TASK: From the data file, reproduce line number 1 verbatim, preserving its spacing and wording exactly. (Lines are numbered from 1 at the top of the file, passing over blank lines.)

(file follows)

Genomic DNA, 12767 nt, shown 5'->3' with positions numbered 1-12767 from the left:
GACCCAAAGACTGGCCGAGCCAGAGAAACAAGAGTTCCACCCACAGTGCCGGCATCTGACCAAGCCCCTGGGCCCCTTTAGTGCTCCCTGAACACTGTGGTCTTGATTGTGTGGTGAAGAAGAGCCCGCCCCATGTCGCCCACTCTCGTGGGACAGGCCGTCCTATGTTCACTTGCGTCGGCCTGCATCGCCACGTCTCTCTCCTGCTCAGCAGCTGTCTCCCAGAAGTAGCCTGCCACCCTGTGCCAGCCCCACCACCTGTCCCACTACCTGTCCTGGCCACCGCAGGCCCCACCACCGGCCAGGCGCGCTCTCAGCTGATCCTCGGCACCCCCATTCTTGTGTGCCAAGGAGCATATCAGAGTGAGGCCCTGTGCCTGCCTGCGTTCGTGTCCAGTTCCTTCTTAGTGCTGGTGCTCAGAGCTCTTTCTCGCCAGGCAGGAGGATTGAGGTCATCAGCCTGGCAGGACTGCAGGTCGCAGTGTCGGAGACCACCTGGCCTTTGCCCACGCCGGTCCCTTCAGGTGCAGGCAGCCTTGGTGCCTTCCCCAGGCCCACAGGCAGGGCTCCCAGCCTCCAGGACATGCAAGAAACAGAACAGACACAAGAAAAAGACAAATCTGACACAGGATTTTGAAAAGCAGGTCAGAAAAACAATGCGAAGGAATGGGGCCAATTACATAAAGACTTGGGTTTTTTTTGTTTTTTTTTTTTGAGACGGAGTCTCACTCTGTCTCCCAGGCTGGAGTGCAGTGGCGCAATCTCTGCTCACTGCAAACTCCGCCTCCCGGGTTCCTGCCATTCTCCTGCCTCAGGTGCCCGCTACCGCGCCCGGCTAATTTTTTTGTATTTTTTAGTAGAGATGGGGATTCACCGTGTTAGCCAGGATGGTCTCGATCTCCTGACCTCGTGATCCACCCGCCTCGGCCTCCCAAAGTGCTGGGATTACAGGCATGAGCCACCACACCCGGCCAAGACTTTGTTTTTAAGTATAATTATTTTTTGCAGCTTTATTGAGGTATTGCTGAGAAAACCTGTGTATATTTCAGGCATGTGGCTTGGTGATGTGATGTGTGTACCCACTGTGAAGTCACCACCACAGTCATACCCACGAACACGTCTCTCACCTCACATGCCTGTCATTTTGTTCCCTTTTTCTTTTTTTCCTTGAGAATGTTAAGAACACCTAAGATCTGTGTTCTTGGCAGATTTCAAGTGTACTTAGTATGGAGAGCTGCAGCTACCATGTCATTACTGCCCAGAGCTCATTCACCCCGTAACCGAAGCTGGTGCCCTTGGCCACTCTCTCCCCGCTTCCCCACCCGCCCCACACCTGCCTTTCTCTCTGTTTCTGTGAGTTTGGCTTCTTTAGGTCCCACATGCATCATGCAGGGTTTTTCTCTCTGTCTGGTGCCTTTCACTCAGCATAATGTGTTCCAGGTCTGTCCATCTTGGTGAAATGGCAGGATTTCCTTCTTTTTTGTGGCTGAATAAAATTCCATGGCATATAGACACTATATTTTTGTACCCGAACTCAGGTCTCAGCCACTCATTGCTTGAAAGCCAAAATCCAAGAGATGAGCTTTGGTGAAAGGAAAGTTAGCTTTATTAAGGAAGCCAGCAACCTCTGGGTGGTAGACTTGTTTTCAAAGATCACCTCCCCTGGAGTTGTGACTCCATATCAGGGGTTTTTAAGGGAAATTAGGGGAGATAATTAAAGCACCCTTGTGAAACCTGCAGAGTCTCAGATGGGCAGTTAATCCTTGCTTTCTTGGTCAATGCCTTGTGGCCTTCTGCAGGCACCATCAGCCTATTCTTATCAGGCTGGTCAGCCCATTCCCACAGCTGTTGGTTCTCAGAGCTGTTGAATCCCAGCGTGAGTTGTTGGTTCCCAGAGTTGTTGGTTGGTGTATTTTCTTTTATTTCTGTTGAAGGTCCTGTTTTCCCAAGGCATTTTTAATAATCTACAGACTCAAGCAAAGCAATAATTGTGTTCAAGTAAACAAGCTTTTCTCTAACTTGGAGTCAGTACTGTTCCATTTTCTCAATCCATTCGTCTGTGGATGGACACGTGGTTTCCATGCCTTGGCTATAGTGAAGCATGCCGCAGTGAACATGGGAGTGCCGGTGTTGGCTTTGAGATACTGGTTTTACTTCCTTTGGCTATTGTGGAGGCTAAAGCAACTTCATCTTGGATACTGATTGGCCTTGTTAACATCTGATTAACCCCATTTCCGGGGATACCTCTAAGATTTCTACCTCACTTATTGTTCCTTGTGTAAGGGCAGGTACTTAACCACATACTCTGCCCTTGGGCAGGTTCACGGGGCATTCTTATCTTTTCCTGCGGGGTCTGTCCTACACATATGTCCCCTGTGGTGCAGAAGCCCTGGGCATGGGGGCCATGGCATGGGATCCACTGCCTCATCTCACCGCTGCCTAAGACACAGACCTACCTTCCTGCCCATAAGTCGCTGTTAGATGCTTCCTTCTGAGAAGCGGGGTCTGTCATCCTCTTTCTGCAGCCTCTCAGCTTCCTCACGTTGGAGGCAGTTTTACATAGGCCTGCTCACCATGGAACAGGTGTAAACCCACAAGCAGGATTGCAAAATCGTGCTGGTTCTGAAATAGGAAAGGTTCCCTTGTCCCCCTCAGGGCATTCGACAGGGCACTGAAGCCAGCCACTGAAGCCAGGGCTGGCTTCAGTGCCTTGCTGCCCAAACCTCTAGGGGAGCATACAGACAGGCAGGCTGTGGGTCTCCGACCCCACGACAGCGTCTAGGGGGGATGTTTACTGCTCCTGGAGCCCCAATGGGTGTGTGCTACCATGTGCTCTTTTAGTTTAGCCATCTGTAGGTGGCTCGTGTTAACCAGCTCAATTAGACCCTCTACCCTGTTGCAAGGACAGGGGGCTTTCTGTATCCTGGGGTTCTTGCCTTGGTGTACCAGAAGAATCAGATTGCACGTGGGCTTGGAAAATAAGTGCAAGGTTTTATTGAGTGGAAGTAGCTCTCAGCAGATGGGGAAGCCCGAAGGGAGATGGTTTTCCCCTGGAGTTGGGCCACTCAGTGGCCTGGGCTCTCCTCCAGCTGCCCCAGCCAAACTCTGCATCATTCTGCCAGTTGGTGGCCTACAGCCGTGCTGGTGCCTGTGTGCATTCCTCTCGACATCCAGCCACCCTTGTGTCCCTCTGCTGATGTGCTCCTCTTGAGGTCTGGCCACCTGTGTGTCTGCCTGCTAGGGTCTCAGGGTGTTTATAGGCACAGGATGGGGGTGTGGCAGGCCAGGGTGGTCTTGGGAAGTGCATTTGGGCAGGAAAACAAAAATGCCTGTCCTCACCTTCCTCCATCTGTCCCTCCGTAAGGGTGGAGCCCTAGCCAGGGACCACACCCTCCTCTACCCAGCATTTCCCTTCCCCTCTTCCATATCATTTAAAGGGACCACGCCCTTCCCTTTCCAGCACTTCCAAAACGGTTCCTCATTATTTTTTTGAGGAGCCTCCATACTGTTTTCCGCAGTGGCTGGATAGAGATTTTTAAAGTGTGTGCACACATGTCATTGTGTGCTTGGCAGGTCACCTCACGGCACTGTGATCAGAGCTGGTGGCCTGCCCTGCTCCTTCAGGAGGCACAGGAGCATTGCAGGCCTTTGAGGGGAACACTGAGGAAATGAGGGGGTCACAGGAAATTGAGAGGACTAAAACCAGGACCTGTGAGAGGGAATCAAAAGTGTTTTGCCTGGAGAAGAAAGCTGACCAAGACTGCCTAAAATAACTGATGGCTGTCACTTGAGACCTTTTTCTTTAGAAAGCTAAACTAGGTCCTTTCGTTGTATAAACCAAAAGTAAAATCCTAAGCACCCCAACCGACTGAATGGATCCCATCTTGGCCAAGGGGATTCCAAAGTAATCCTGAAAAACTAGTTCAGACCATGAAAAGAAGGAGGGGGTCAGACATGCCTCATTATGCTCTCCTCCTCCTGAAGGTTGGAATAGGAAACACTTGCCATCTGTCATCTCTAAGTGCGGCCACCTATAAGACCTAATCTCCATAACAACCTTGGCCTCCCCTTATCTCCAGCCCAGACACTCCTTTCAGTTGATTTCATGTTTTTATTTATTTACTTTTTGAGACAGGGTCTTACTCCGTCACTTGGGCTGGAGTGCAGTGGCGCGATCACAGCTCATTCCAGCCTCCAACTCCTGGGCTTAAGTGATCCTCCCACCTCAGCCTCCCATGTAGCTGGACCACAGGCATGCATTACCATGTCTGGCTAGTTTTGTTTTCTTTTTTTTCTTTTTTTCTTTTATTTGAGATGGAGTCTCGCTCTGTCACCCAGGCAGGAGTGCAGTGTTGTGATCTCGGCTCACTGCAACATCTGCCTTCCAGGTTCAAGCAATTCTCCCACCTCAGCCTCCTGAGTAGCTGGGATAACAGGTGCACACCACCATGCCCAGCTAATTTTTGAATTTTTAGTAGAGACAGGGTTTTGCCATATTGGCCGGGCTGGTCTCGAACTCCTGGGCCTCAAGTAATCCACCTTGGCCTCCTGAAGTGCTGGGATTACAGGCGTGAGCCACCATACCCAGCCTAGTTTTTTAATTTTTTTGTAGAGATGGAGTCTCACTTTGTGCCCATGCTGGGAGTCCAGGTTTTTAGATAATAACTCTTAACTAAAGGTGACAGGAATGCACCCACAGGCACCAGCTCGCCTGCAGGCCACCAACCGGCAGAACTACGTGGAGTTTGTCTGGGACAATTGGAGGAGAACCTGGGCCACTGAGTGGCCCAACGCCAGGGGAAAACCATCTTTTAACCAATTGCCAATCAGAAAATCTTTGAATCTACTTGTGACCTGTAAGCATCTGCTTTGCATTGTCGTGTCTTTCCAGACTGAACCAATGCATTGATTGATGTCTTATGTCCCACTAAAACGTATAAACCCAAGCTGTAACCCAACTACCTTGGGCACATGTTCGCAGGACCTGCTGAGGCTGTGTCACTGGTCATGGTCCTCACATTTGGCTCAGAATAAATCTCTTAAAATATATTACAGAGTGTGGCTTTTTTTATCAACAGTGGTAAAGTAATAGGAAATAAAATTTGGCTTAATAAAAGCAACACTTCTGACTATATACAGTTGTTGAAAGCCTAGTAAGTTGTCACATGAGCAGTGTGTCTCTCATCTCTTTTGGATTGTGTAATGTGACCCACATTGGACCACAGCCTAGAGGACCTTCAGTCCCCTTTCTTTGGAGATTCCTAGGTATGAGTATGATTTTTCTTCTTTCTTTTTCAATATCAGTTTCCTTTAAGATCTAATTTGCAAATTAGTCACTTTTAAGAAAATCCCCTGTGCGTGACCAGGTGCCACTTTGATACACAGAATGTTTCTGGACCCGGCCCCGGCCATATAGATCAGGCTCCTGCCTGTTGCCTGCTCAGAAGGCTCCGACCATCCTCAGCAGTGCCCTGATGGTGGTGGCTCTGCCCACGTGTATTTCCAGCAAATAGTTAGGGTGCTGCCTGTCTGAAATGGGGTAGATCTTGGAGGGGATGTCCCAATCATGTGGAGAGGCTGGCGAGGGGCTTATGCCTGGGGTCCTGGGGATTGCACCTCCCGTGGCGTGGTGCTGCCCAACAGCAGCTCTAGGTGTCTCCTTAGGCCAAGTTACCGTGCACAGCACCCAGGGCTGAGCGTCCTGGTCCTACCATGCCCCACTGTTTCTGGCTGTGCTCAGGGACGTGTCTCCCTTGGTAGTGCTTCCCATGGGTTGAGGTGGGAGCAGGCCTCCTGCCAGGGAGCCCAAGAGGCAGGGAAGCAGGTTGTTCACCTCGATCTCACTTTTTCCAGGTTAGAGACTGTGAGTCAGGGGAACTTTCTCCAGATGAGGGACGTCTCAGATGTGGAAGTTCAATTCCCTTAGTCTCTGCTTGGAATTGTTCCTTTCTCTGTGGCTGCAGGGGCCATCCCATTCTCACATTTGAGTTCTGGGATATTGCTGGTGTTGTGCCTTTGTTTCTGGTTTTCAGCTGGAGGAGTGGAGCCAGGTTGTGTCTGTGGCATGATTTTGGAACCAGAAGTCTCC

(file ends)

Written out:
Genomic DNA, 12767 nt, shown 5'->3' with positions numbered 1-12767 from the left: